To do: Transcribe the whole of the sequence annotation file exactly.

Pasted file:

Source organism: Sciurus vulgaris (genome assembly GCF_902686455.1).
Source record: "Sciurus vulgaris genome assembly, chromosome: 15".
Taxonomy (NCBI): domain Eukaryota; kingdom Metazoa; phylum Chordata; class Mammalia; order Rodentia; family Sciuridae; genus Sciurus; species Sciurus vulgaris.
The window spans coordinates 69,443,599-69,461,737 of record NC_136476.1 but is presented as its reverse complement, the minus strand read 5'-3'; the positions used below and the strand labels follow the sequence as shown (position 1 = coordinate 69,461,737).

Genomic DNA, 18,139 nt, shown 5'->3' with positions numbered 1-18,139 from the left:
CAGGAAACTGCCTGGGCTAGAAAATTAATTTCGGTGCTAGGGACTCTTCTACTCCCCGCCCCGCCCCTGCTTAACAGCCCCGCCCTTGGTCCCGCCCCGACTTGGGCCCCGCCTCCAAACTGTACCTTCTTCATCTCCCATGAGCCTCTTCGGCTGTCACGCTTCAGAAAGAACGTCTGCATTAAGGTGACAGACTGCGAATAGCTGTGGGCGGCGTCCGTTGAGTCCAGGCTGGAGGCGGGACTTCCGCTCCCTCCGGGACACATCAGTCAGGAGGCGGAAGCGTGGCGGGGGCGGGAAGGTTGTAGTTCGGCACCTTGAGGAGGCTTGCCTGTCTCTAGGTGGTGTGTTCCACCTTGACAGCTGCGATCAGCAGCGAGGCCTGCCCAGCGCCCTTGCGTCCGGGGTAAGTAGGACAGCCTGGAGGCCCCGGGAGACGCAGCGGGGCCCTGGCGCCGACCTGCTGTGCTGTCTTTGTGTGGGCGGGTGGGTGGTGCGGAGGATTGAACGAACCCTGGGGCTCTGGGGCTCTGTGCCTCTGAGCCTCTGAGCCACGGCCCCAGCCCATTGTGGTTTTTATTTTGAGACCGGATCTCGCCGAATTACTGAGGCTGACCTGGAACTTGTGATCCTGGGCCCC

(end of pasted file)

Source organism: Sciurus vulgaris (genome assembly GCF_902686455.1).
Source record: "Sciurus vulgaris genome assembly, chromosome: 15".
Taxonomy (NCBI): domain Eukaryota; kingdom Metazoa; phylum Chordata; class Mammalia; order Rodentia; family Sciuridae; genus Sciurus; species Sciurus vulgaris.
The window spans coordinates 69,443,599-69,461,737 of record NC_136476.1 but is presented as its reverse complement, the minus strand read 5'-3'; the positions used below and the strand labels follow the sequence as shown (position 1 = coordinate 69,461,737).

Genomic DNA, 18,139 nt, shown 5'->3' with positions numbered 1-18,139 from the left:
CAGGAAACTGCCTGGGCTAGAAAATTAATTTCGGTGCTAGGGACTCTTCTACTCCCCGCCCCGCCCCTGCTTAACAGCCCCGCCCTTGGTCCCGCCCCGACTTGGGCCCCGCCTCCAAACTGTACCTTCTTCATCTCCCATGAGCCTCTTCGGCTGTCACGCTTCAGAAAGAACGTCTGCATTAAGGTGACAGACTGCGAATAGCTGTGGGCGGCGTCCGTTGAGTCCAGGCTGGAGGCGGGACTTCCGCTCCCTCCGGGACACATCAGTCAGGAGGCGGAAGCGTGGCGGGGGCGGGAAGGTTGTAGTTCGGCACCTTGAGGAGGCTTGCCTGTCTCTAGGTGGTGTGTTCCACCTTGACAGCTGCGATCAGCAGCGAGGCCTGCCCAGCGCCCTTGCGTCCGGGGTAAGTAGGACAGCCTGGAGGCCCCGGGAGACGCAGCGGGGCCCTGGCGCCGACCTGCTGTGCTGTCTTTGTGTGGGCGGGTGGGTGGTGCGGAGGATTGAACGAACCCTGGGGCTCTGGGGCTCTGTGCCTCTGAGCCTCTGAGCCACGGCCCCAGCCCATTGTGGTTTTTATTTTGAGACCGGATCTCGCCGAATTACTGAGGCTGACCTGGAACTTGTGATCCTGGGCCCC